Dr Barnardo had died in Surbiton on 19 September 1905 and his body was moved on 22 September to Limehouse near Stepney Causeway where he had set up his first Boys' Home in 1870 and where he had his headquarters. It remained the headquarters of Barnardo's until 1970. Many people came to pay their respects and the funeral procession then took place on 27 September, attended by thousands. It led through the East End streets to Liverpool Street Station where the coffin was taken by train to Barkingside station, which had opened in 1903. His body then lay in the Village Church until 4 October when it was cremated and the ashes buried in the grounds of the Village Home. Dr Barnardo’s substantial memorial of 1908 stands above his grave on one of the greens, a spot near Cairns Cottage that he had chosen himself. It was executed by Sir George Frampton RA, who undertook the work for no fee; he is particularly known as the sculptor of the statue of Peter Pan in Kensington Gardens (q.v.). The 6-metre high granite monument incorporates benches in its curved flanking walls. On the central pediment is Dr Barnardo's portrait in a bronze medallion, above which is a bronze statue of a female figure representing Charity sheltering two children. Below Barnardo's portrait are three seated children who were modelled from girls in the Village Home. The monument has the inscription 'I hope to die as I have lived, in the humble but assured faith of Jesus Christ as my Saviour, my Master, and my King'. His wife Syrie's ashes were later interred here in 1944, with a small memorial in the paving in front of the central plinth.
In the 1930s boys were admitted to the village for the first time. In 1964 there were 60 cottages to accommodate around 600 boys and girls but it was then decided to reduce the number of children to 100 and to house them in smaller family groups, consistent with thinking at that time. In 1967 what had been the orchard was cleared to build the new Barnardo's headquarters, which moved here in 1969. In the same year 30 acres of land were sold to LB Redbridge, but later resold for a new supermarket. Other facilities on the site over the next decade included New Mossford, opened in 1975, a residential school for young people with disabilities, although long-term residential care ceased in 1979. By 1986 there were only 44 children living here and in 1991 the village officially closed as a children's home, deemed 'too isolated from the community' and 'outdated' in terms of modern childcare. Many of the cottages were used for offices and staff accommodation, and in 2000 11 cottages were leased to Anchor Housing Association.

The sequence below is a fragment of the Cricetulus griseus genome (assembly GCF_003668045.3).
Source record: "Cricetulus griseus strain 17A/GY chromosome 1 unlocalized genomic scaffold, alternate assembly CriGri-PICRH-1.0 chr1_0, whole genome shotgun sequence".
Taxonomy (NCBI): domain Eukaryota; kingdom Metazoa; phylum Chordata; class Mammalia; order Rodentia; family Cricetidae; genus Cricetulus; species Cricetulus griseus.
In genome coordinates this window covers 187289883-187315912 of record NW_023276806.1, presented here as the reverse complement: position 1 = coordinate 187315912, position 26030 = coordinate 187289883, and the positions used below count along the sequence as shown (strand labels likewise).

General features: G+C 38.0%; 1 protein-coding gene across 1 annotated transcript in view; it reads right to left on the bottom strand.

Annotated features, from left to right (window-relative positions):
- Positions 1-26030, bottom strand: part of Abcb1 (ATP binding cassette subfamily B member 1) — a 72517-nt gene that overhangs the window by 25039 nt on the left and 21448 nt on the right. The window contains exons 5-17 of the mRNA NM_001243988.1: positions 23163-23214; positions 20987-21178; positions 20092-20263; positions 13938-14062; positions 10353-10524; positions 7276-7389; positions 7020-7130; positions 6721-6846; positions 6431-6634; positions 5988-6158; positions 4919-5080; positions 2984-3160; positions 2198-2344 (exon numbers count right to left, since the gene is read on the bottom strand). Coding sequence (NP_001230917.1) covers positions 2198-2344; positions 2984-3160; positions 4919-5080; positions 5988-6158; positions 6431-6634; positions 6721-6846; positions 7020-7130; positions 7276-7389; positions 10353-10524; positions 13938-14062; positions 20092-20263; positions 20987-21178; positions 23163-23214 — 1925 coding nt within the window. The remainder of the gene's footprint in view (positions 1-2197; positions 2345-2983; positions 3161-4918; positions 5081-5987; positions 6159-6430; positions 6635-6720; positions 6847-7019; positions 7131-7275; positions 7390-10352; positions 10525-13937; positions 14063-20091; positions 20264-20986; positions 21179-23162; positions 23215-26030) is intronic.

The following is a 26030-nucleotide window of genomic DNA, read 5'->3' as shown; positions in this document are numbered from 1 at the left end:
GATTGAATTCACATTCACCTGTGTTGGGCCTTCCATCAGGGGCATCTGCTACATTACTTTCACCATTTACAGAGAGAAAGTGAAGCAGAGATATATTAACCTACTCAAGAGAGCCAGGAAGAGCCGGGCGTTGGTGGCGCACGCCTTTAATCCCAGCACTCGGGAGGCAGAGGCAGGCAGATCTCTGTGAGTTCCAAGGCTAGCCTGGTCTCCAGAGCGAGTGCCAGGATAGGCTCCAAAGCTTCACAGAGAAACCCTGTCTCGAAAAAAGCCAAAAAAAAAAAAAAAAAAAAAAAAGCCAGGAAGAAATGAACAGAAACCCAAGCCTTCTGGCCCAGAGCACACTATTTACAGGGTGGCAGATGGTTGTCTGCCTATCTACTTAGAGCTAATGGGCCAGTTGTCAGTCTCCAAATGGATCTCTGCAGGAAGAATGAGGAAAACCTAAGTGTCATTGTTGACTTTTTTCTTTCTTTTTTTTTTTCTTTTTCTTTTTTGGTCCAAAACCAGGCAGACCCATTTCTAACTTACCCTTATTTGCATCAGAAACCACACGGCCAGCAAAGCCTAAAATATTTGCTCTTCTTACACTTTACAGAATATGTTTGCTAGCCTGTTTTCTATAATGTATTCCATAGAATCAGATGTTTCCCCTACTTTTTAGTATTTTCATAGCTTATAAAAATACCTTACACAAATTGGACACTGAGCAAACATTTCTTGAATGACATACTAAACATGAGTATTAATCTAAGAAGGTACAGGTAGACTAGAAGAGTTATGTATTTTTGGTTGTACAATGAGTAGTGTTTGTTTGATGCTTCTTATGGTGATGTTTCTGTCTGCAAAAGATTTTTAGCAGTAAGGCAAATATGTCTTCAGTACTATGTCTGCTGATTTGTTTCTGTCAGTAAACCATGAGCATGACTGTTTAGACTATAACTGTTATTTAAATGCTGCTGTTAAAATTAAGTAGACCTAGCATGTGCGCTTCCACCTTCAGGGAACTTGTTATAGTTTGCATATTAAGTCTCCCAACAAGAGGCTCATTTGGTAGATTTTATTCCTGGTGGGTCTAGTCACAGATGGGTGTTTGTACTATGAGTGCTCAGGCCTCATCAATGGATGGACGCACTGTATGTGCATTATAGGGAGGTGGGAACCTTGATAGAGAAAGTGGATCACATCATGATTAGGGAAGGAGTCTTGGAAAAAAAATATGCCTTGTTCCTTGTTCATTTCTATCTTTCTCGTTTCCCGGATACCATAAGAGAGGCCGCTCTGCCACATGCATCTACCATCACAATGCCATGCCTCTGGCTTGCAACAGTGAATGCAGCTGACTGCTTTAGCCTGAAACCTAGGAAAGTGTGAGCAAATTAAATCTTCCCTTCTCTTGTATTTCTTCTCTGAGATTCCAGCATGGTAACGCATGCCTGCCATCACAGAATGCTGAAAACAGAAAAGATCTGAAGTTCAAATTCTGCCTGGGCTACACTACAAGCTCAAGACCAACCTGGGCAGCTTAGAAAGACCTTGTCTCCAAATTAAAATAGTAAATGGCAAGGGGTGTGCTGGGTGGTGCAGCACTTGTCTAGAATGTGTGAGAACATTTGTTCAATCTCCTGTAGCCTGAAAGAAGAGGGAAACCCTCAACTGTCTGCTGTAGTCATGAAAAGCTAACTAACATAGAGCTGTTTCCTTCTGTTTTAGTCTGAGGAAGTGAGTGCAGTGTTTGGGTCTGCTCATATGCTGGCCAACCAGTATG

The site is much reduced and today less than half of the original greens survive but the remaining features are protected as a Conservation Area. Among the trees are notable Scots pines and oak, and there a number of garden areas, including roses and ornamental shrubs. By 1997 the three Victorian fountains, which include a 3-tiered concrete fountain, had been restored, and in 1999 replica iron gates, railings and lanterns were installed at the main entrance by the Camelia Botnar Foundation. The Cairns Clocktower has also been restored and its chimes reinstated. The centenary of Barnardo's death was celebrated in 2005, when one of the remaining cottages, Cambridge Cottage, was renovated with displays and memorabilia to recreate what they were like in his time. A Masterplan for the whole site has now been prepared, with designs for a new headquarters building. Dr Barnardo's Memorial will be relocated as part of re-landscaping and construction works.
EH history files; Ben Weinreb & Christopher Hibbert, 'The London Encyclopaedia' (Macmillan, revised ed. 1993); Edward Walford, 'Village London, the Story of Greater London, Part 2 - North and East', first published 1883/4 (1985 ed., The Alderman Press); Victoria County History; Arthur Mee, 'The King's England: London North of the Thames except the City and Westminster', (Hodder & Stoughton 1972); Ilford, Old Photographs Series, Ian Dowling and Nick Harris, (Alan Sutton Ltd, 1994); Postcard of the Month no 33 February 2003 on www.eastlondonpostcard.co.uk; series of leaflets produced by Barnardo's.